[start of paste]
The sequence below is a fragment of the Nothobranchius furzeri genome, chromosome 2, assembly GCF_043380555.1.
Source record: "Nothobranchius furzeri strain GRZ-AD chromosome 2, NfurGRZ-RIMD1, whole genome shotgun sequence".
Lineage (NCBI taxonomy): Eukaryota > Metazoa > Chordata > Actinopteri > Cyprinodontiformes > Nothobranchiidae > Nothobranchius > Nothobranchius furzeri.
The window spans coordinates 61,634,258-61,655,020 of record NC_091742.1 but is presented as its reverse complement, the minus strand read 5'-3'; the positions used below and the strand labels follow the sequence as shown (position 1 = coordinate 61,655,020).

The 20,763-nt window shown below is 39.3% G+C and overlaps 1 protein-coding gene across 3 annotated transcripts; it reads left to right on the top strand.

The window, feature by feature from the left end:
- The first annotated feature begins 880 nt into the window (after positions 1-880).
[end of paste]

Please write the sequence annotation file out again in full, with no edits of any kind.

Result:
The sequence below is a fragment of the Nothobranchius furzeri genome, chromosome 2, assembly GCF_043380555.1.
Source record: "Nothobranchius furzeri strain GRZ-AD chromosome 2, NfurGRZ-RIMD1, whole genome shotgun sequence".
Lineage (NCBI taxonomy): Eukaryota > Metazoa > Chordata > Actinopteri > Cyprinodontiformes > Nothobranchiidae > Nothobranchius > Nothobranchius furzeri.
The window spans coordinates 61,634,258-61,655,020 of record NC_091742.1 but is presented as its reverse complement, the minus strand read 5'-3'; the positions used below and the strand labels follow the sequence as shown (position 1 = coordinate 61,655,020).

The 20,763-nt window shown below is 39.3% G+C and overlaps 1 protein-coding gene across 3 annotated transcripts; it reads left to right on the top strand.

The window, feature by feature from the left end:
- The first annotated feature begins 880 nt into the window (after positions 1-880).